The Australian Competition and Consumer Commission has commenced legal proceedings against a series of 'business registers' and 'consultancies' which the ACCC alleges have made misleading and unsolicited claims against small businesses.

The ACCC action follows extensive investigations, assisted by a number of State and Territory consumer affairs bureaux and fair trading agencies, the Australian Federal Police, the Australian Tax Office and the Insurance and Superannuation Commission.

The ACCC has alleged in its statement of claim that the 'registers' and 'consultancies' have made false, misleading and unsolicited claims against a number of small businesses across Australia by false representations in letters. These representations include:

  • the 'registers' or 'consultancies' are either a government agency, or in some way associated with a government;
  • that the businesses need to use the services in order to meet government regulatory requirements;
  • that small businesses which do not use the 'registers'/'consultancies' services will not be able to obtain government contracts; and/or
  • that businesses have already agreed to use the service, or have used it in the past. This includes sending invoices for 'renewals' when the business had not previously used the service.

The ACCC has filed two actions: the first against Stephen Gregory Wyer, and the second against Optell Pty Ltd, Geoffrey Allan Beckett and Clinton Wade Andela. The schemes which are the specific focus of the proceedings are: Office of Superannuation Assistance (OSA), Superannuation Assistance Registry (SAR), Australian Business and Companies Register (ABCR), Australian Business and Companies Guide (ABCG) and The Certified Quality Assured Companies of Australia (CQA).

[Charts lodged with court documents explaining the alleged links between the individuals and letterheads for the companies are attached].

The schemes purport to offer two types of services:

  • First, entry into a register which is sent to government and business purchasing departments. The ACCC alleges that no registers exists for these schemes nor have any arrangements been made with government purchasing departments for the use of these registers. Businesses who have received quality assurance certification have most likely already, as part of their certification, obtained free entry on the only official register, the Joint Accreditation system of Australia and New Zealand (JAS-ANZ).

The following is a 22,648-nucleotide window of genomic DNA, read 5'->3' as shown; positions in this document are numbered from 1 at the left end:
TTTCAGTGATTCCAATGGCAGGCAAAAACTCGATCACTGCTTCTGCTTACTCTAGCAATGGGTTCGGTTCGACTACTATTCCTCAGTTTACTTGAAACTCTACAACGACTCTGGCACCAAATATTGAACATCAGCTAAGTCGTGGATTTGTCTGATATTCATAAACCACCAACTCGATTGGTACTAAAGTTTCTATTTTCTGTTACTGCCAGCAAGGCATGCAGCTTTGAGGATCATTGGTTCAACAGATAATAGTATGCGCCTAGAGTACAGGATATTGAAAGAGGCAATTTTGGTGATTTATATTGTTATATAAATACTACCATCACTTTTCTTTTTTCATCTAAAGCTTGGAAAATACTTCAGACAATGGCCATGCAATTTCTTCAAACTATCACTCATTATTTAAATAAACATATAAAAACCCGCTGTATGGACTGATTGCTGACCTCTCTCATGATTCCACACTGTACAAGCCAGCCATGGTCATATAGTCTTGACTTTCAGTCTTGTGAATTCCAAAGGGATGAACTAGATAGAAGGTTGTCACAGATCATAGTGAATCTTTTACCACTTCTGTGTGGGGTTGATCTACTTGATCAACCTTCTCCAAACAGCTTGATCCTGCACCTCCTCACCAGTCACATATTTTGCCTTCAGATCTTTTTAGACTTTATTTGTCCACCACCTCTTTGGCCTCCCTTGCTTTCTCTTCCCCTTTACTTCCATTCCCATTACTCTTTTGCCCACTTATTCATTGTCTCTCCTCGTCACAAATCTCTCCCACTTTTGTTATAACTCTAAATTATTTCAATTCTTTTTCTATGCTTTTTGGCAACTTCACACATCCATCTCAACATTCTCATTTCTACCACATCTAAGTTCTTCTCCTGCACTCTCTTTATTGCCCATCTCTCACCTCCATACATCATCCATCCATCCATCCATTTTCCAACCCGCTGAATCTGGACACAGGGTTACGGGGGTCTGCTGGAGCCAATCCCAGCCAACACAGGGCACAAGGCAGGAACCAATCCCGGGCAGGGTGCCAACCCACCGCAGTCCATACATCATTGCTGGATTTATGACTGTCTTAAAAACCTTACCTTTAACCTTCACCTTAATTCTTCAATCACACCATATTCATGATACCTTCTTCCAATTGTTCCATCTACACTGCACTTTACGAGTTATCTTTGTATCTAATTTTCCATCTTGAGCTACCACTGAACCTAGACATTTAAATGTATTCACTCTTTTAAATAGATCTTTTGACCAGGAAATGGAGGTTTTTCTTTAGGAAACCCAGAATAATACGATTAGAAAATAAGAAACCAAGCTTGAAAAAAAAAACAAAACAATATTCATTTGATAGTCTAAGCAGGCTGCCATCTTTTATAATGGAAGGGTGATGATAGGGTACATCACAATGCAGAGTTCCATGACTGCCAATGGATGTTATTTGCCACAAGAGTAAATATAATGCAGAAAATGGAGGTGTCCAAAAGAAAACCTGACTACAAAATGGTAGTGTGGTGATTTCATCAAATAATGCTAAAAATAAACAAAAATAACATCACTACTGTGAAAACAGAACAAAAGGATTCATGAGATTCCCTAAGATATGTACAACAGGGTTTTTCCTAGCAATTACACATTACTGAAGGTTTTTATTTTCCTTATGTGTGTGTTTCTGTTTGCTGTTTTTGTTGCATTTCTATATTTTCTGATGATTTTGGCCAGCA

• Secondly, the schemes offer a brokerage-like service. In the case of CQA this is to provide referrals for Quality Assurance Consultants. In the case of OSA and SAR, it is claimed the schemes provide referrals for superannuation consultants.

An urgent hearing for interlocutory orders seeking to prevent the respondents from profiting from the schemes and to safeguard monies already received will be held at 9am on Thursday 15 August in the Federal Court, Canberra.

The ACCC is seeking urgent injunctions to prevent the conduct from continuing including orders for the cessation of advertising of telephone numbers and post office boxes promoting the scheme. Other orders sought include the return of cheques received, corrective advertising and letters to clients advising the correct nature of the service provided, including the offer of a refund.

The ACCC has limited powers to obtain financial redress for injured consumers. However it is already holding more than $2,500 in cheques made in payment for these schemes, gained under its statutory information gathering powers.

During the ACCC's investigations, a number of schemes were uncovered. The ACCC warns consumers that these may also have no association with any government and if so, businesses may not be required to make any payments to them. The schemes include The Victorian Contractors Register, the South Australian Contractors Register, The Consumers Business Register, The Register of Quality Assured Companies of Australia and New Zealand, the Victorian Contractors Register and Australian Business Reports. Schemes such as these appear in many guises. If invoices or letters are received by consumers for entry on any register or any service which consumers are not certain they require they should check with the agency concerned. If consumers are still unsure they should contact their legal adviser, accountant or State/Territory consumer affairs bureau or fair trading agency.